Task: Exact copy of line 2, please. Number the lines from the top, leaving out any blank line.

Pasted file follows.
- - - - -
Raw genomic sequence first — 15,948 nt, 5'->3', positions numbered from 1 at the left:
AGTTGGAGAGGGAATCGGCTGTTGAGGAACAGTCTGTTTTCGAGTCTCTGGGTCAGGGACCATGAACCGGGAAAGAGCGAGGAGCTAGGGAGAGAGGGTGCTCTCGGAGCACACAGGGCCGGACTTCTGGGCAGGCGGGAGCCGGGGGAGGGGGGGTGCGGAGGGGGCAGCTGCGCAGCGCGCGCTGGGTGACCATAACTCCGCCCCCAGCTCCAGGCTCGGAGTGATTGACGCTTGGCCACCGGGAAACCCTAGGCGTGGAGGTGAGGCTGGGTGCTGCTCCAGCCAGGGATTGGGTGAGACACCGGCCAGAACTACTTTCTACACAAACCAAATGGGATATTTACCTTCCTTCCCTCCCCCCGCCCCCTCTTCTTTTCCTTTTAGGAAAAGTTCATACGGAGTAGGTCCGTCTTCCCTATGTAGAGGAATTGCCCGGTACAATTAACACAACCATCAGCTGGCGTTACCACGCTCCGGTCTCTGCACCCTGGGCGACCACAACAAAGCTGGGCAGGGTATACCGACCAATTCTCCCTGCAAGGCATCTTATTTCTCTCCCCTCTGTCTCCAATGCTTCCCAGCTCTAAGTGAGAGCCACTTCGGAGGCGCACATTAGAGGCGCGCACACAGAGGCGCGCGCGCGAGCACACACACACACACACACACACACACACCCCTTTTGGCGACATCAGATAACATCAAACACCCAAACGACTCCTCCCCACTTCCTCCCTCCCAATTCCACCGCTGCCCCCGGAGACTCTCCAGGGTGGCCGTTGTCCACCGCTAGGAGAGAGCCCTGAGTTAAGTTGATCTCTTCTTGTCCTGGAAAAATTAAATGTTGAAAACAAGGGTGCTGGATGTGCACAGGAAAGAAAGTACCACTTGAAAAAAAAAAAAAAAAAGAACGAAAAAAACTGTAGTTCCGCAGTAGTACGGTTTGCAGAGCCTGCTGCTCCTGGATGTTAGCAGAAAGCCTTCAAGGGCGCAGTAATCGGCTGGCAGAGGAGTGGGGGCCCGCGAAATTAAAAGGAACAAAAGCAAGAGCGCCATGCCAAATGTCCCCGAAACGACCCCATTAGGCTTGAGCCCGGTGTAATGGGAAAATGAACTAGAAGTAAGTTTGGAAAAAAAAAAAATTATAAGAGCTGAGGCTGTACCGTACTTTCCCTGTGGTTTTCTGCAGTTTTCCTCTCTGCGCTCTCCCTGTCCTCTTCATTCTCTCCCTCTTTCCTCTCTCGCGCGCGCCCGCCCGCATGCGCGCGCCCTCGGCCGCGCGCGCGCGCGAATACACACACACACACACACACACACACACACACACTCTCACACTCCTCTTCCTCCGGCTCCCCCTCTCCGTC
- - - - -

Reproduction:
AGTTGGAGAGGGAATCGGCTGTTGAGGAACAGTCTGTTTTCGAGTCTCTGGGTCAGGGACCATGAACCGGGAAAGAGCGAGGAGCTAGGGAGAGAGGGTGCTCTCGGAGCACACAGGGCCGGACTTCTGGGCAGGCGGGAGCCGGGGGAGGGGGGGTGCGGAGGGGGCAGCTGCGCAGCGCGCGCTGGGTGACCATAACTCCGCCCCCAGCTCCAGGCTCGGAGTGATTGACGCTTGGCCACCGGGAAACCCTAGGCGTGGAGGTGAGGCTGGGTGCTGCTCCAGCCAGGGATTGGGTGAGACACCGGCCAGAACTACTTTCTACACAAACCAAATGGGATATTTACCTTCCTTCCCTCCCCCCGCCCCCTCTTCTTTTCCTTTTAGGAAAAGTTCATACGGAGTAGGTCCGTCTTCCCTATGTAGAGGAATTGCCCGGTACAATTAACACAACCATCAGCTGGCGTTACCACGCTCCGGTCTCTGCACCCTGGGCGACCACAACAAAGCTGGGCAGGGTATACCGACCAATTCTCCCTGCAAGGCATCTTATTTCTCTCCCCTCTGTCTCCAATGCTTCCCAGCTCTAAGTGAGAGCCACTTCGGAGGCGCACATTAGAGGCGCGCACACAGAGGCGCGCGCGCGAGCACACACACACACACACACACACACACACCCCTTTTGGCGACATCAGATAACATCAAACACCCAAACGACTCCTCCCCACTTCCTCCCTCCCAATTCCACCGCTGCCCCCGGAGACTCTCCAGGGTGGCCGTTGTCCACCGCTAGGAGAGAGCCCTGAGTTAAGTTGATCTCTTCTTGTCCTGGAAAAATTAAATGTTGAAAACAAGGGTGCTGGATGTGCACAGGAAAGAAAGTACCACTTGAAAAAAAAAAAAAAAAAGAACGAAAAAAACTGTAGTTCCGCAGTAGTACGGTTTGCAGAGCCTGCTGCTCCTGGATGTTAGCAGAAAGCCTTCAAGGGCGCAGTAATCGGCTGGCAGAGGAGTGGGGGCCCGCGAAATTAAAAGGAACAAAAGCAAGAGCGCCATGCCAAATGTCCCCGAAACGACCCCATTAGGCTTGAGCCCGGTGTAATGGGAAAATGAACTAGAAGTAAGTTTGGAAAAAAAAAAAATTATAAGAGCTGAGGCTGTACCGTACTTTCCCTGTGGTTTTCTGCAGTTTTCCTCTCTGCGCTCTCCCTGTCCTCTTCATTCTCTCCCTCTTTCCTCTCTCGCGCGCGCCCGCCCGCATGCGCGCGCCCTCGGCCGCGCGCGCGCGCGAATACACACACACACACACACACACACACACACACACTCTCACACTCCTCTTCCTCCGGCTCCCCCTCTCCGTC